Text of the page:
A Rogue River man with a history of drunk driving and traffic tickets for unsafe behavior was sentenced to six years and three months in prison for second-degree manslaughter and driving under the influence of intoxicants following a crash that killed a woman.
Richard Shawn Stocke, 46, of the 400 block of Earhart Road entered no contest pleas to the charges Monday in Jackson County Circuit Court. While he didn't admit guilt, the no contest pleas carry the same legal sanctions as guilty pleas.
"I just have a hard time remembering anything," Stocke said.
As part of a plea agreement, other charges against Stocke were dismissed, his driver's license was revoked for life and he was ordered to pay restitution that will be determined.
Defense lawyer Alyssa Bartholomew said Stocke remembers nothing about the incident and appears to have suffered brain damage from the crash.
On the night of July 5, Stocke and passenger Darlene Nichole Harris, 37, were ejected from a Ford pick-up truck during a crash on East Evans Creek Road, according to the Jackson County Sheriff's Office. The vehicle left the road and flew into the driveway of James Scott LaFever.
LeFever's truck, his wife's car and their motorhome were totaled. After being ejected from the Ford truck, Harris ended up wedged under LaFever's truck, according to a letter LaFever wrote and provided to the Mail Tribune.
LaFever said in the letter that heard the man who was ejected from the Ford saying, "I have to get out of here. I have to get out of here."
LaFever said he discovered the passenger's legs sticking out from under his own truck. A neighbor who had arrived checked Harris' pulse, and LaFever later checked as well, but she had no pulse, according to the letter.
LaFever said in the letter Stocke became agitated and belligerent when law enforcement arrived.
Speaking in court Monday, LaFever said he thought the prison sentence for Stocke was too light.
"Seventy-five months for killing this woman, this mother, doesn't seem right to me. Doesn't seem right at all," LaFever said.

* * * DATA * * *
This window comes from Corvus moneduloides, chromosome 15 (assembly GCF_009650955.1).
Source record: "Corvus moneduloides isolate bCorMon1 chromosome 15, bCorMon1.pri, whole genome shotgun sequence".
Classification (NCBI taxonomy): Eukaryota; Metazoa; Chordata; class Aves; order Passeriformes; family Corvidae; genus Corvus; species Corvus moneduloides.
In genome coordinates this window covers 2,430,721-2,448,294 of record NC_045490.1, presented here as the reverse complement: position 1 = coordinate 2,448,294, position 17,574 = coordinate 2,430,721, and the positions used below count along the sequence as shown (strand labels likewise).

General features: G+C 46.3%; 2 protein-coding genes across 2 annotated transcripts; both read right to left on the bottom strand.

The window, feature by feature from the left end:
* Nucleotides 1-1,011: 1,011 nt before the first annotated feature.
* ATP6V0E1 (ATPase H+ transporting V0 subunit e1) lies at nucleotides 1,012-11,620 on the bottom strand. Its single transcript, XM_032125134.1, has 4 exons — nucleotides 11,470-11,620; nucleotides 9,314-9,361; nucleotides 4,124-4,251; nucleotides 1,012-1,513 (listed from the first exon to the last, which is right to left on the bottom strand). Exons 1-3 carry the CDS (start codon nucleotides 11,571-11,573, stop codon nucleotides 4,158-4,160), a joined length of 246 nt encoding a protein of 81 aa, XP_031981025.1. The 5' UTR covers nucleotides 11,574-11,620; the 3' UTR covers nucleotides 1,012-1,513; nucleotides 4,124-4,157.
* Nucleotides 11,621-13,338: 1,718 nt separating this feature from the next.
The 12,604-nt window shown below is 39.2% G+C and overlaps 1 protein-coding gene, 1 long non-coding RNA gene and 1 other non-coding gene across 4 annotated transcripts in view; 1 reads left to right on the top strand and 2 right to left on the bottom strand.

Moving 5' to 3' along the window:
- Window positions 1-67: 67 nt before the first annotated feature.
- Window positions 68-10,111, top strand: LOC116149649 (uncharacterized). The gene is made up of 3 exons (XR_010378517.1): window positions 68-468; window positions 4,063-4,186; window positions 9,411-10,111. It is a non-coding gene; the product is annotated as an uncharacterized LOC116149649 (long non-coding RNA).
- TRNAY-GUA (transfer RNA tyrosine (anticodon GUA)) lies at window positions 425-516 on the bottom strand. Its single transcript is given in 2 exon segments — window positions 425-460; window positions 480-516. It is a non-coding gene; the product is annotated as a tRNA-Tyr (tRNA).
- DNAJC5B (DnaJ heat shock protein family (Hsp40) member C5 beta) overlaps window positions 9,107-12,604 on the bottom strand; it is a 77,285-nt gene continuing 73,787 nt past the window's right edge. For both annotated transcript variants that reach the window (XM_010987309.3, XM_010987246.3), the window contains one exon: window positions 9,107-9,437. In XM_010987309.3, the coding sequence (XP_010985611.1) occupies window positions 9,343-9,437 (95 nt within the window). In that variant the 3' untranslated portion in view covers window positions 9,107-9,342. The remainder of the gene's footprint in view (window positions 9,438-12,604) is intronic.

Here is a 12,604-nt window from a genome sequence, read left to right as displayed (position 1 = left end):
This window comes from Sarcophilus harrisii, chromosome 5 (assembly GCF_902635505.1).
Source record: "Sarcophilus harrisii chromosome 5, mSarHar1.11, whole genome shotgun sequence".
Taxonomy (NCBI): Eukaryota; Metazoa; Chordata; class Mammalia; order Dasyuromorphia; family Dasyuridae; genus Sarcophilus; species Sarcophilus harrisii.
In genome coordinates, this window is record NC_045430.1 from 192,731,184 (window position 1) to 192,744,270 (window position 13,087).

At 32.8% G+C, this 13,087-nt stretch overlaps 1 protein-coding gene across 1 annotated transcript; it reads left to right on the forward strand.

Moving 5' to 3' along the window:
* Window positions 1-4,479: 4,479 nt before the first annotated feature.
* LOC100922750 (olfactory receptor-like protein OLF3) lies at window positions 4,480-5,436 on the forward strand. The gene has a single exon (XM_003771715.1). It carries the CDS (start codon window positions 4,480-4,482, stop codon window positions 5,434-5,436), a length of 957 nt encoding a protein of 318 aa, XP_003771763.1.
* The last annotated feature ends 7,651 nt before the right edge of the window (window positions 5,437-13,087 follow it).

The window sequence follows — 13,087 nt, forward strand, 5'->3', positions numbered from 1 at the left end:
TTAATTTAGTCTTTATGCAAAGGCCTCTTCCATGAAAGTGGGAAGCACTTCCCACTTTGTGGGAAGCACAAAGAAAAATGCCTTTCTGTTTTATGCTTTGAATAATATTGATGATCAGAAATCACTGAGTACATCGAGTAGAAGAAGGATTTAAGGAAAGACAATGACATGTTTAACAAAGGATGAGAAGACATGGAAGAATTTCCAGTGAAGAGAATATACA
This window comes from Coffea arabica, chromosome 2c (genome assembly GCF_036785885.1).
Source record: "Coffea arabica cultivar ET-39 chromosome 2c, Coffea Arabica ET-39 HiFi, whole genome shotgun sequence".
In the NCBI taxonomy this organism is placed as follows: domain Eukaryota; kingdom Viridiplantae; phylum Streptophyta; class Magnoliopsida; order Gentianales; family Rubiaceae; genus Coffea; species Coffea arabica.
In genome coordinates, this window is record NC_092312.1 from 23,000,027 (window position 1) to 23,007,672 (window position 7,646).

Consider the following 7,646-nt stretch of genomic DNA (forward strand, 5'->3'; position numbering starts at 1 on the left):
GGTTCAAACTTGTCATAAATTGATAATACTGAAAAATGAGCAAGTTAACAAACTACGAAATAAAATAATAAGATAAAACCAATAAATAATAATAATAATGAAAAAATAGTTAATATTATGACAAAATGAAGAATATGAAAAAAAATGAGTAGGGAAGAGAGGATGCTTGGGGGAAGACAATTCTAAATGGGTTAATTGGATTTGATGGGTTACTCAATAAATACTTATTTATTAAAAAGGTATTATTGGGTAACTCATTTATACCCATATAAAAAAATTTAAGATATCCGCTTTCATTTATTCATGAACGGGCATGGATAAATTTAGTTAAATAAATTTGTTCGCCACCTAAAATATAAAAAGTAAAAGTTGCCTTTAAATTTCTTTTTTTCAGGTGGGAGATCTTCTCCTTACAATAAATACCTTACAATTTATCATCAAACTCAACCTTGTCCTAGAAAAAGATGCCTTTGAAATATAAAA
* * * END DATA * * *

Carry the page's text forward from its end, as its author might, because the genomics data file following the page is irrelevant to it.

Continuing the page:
Jackson County Deputy District Attorney Nicholas Geil read aloud from a letter written by the victim's father, who said she was important to so many — including a mother, daughter and niece.
The father said Stocke has no remorse for his actions. He thanked the District Attorney's Office for being the voice for the victim and her family.
Jackson County Circuit Judge Lorenzo Mejia said there is no length of prison time that can satisfy the relative of a person killed because of criminal actions.
But Mejia noted Stocke was sentenced under Oregon's tough-on-crime Measure 11 provisions, meaning he will serve every day of his sentence.
"Before Measure 11, he would have received a lot less," Mejia said.
In the era before Measure 11, Mejia said, the average time served for murder was seven years. Murder is a more severe charge than manslaughter and under Measure 11 carries a 25-year minimum sentence.
LaFever said in the letter more people could have been killed during the July 5 crash that ended Harris' life.
If the crash had occurred 10 minutes earlier, LaFever said, he would have been killed because he had just arrived home and had backed his truck into his driveway. If the crash had happened 10 minutes later, his son would have been backing his car into a spot where the pick-up truck driven by Stocke landed, LaFever said in the letter.
Stocke was convicted of driving under the influence of intoxicants in 1999. He completed a diversion program, which included listening to a DUII victims' panel, and had the charge dismissed, court records show.
Between 1989 and 2015, he was ticketed for unsafe passing on the left, careless driving, failure to use a seat belt, failure to drive within a lane, obstructing a vehicle's windows and operating a vehicle without proper fenders or mud guards, court records show.